Here’s the current state of the Blues, a team with heart that can’t seem to let everything go except the game at hand come playoff time. A team made up of guys who have all individually and collectively been in the NHL’s spotlight at one time or another for a variety of reasons, except when it truly matters. This is the main problem with the Blues, their players lack the relationship with their coach, and more importantly, lack of drive within themselves to get to that next level come playoff hockey time. Yes the coach (Hitchcock) should be doing a better job at motivating and uniting the team each game, especially in the playoffs, but at the end of the day it’s up to the players, those being paid millions to physically play the game, to go out and find a way to make plays, get that net front presence to create quality chances, and pound away until the clock runs out and victory is had (then repeat 15 times).
Unfortunately for the organization and its fans, the Blues players themselves have been unable to string together anything long term in the playoffs, and have become perennial early-tee time makers due to that. As discussed above, the players are not the only problem in the organization, but they are the biggest piece of the team’s failure which is why change begins now.
Players Must be Held Accountable
It’s part of the game, and part of life. If someone under-performs at their job and it costs a company future sales, current revenues, or is too time consuming to fix, they get fired plain and simple. It’s the same for the business oriented NHL and fans need to remember that. They’ve watched the core of this Blues team grow from boys to men, and would love to see them all raise the Cup for the first time in St. Louis, but those same players have had 4-to-7 chances to string together playoff series wins (depending on when the joined the team respectively), and have yet to win more than 4 games in a postseason total. That’s simply unacceptable for a club looking for it’s first Stanley Cup in it’s illustrious 47 year history, especially with such great regular season successes over that span.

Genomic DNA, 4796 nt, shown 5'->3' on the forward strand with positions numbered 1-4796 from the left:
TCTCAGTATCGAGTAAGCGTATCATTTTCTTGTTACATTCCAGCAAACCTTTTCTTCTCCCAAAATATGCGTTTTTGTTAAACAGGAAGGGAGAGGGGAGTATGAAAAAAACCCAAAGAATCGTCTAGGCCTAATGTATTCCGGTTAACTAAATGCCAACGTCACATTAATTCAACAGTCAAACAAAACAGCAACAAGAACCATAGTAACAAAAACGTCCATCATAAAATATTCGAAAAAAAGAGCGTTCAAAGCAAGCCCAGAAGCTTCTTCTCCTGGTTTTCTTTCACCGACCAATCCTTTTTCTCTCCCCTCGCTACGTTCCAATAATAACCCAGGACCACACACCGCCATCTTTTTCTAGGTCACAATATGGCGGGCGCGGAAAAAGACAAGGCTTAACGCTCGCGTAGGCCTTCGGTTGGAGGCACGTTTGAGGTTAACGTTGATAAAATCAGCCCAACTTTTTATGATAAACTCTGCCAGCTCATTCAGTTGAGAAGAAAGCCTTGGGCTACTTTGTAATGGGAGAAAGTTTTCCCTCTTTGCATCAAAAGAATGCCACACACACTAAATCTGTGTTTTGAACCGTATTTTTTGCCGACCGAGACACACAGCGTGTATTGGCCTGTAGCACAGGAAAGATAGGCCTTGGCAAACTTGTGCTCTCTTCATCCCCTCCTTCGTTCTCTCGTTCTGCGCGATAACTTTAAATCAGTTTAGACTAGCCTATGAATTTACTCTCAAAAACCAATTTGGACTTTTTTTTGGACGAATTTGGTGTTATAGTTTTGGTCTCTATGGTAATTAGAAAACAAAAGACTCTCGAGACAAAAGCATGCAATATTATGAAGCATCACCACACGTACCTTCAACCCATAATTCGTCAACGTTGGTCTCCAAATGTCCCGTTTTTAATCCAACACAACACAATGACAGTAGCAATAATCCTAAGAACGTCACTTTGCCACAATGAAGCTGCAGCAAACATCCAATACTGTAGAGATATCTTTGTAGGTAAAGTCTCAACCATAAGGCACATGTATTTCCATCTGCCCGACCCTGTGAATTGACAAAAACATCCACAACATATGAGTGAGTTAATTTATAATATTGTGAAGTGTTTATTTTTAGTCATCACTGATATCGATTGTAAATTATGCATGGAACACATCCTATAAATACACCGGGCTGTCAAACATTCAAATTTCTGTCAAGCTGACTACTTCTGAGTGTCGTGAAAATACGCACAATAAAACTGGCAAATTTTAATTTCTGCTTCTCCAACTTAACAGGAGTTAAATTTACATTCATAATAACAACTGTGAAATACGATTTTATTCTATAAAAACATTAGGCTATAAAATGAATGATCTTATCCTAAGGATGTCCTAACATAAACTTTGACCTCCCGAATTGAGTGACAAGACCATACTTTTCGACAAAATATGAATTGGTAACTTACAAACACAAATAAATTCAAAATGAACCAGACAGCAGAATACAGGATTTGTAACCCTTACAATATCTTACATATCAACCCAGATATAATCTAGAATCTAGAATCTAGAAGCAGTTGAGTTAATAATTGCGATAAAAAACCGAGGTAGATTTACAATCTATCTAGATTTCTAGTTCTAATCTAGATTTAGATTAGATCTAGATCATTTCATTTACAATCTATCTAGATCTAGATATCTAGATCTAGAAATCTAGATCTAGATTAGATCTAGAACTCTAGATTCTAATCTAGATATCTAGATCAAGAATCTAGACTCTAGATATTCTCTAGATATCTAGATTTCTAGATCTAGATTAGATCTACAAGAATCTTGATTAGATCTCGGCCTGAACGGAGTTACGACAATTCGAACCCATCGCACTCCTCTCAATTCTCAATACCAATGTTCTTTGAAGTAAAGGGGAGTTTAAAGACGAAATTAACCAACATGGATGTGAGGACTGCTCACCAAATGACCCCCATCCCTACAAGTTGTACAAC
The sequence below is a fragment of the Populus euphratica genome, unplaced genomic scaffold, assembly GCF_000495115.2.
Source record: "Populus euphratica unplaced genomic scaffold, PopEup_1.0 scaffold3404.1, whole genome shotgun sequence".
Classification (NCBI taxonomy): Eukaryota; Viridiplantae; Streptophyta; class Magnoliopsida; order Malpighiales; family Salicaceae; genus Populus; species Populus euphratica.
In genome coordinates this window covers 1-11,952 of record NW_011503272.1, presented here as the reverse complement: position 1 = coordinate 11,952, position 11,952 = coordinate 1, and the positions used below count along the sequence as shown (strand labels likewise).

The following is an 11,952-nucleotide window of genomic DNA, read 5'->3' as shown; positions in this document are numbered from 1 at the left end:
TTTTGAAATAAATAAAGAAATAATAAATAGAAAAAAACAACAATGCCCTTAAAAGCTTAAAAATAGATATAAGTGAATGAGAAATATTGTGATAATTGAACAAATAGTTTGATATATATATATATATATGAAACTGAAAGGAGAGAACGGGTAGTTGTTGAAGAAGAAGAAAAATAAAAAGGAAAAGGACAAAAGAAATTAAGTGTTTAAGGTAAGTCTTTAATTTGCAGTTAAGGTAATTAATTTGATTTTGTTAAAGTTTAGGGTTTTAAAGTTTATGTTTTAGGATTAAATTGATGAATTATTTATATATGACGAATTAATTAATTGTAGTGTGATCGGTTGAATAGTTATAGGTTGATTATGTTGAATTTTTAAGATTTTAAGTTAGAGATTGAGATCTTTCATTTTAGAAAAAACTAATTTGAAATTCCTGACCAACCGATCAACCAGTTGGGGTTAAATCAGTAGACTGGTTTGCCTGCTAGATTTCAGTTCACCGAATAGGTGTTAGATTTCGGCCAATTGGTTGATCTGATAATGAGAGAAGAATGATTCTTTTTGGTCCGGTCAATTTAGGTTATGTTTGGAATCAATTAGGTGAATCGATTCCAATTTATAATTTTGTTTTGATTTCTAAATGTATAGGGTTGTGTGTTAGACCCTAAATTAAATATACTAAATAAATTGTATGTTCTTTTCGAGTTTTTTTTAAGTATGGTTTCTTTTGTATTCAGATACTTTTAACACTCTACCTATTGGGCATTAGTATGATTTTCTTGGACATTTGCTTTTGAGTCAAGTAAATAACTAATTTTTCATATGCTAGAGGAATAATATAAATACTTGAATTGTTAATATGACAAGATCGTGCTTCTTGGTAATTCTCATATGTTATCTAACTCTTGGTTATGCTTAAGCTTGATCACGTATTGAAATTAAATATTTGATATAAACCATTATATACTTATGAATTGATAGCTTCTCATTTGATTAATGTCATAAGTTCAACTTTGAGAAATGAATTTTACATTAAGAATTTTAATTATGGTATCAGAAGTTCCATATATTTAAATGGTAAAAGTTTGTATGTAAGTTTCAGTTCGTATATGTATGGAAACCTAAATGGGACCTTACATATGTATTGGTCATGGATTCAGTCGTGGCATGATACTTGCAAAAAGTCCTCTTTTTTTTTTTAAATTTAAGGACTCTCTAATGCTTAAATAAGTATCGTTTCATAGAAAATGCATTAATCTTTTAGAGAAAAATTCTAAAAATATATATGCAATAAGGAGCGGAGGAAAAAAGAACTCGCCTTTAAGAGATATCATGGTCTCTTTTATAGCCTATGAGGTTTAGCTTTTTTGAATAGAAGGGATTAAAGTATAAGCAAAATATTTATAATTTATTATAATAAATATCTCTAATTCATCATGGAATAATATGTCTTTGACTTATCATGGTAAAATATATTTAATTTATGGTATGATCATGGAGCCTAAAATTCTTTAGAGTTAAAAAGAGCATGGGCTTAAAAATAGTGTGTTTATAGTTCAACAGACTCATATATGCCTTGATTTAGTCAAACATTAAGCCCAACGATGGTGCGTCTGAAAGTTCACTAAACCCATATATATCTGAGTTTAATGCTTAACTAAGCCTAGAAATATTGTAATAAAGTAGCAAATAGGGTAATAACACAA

Out of the current Blues’ core (David Backes, TJ Oshie, Alexander Steen, Barret Jackman, Patrik Berglund, and Alex Pietrangelo) only one of them is a positive plus/minus player in the playoffs (Pietrangel0, plus-3), and out of a total of 184 playoff games this core has only been able to amass 68 points total. That means the leaders of the Blues since the mid-2000s average a measly .37 points per game (PPG), a combined minus-45 (including Pietro’s plus-3 rating), and a 14-29 record together in the playoffs which shows they simply fall out of their team game when the pressure of the playoffs mounts.
What All This Means
What this means is that the fans around St. Louis should realize that Ken Hitchcock is a small part of the problem, but by no means is he the ‘make it or break it’ piece. Player changes need to be made to get the team closer to a Cup, not (necessarily) a coaching one, though Hitchcock does have some work to do to improve his coaching style, as mentioned earlier. When looking at the Blues’ core as a whole, they have been through 4-5 coaches (Quinneville: ’97-’04, Kitchen: ’04-’06, Murray: ’06-’10, Payne: ’10-’11, and Hitchcock: ’11-Present) yet have remained in tact, without ever growing into playoff performers.
Hitch: this was a process of reflection and now we are getting ready to get the players in right frame of mind. #stlblues
— Alex Ferrario (@FerrarioKMOX) May 26, 2015
This list becomes more staggering when the coaches overall playoff records versus their playoff records while with St. Louis are examined. Quinneville had the most success behind the bench as a Blue going 34-34 in the postseason, followed by Hitchcock (8-13), and then Murray (0-4). But when looking at their overall playoff records you see the difference is in the Note’s personnel and front office. Quinneville now has a 109-87 record in the playoffs (.556 win%), with Hitchcock trailing him at 76-72 (.514 win%) with Murray bringing up the rear again at 10-18 (.36 win%). This is just a small glimpse into the Blues postseason woes but does prove that Hitchcock’s extension should be welcomed, not frowned upon.
Though Hitchcock hasn’t had the best reviews from his players or fans recently, he still has a lot of knowledge to move teams deep into the postseason. If he can loosen his grip a little and allow for some creativity and mistakes along the way, and with a few key player personnel moves, the Blues could return to Stanley Cup contention as early as next season.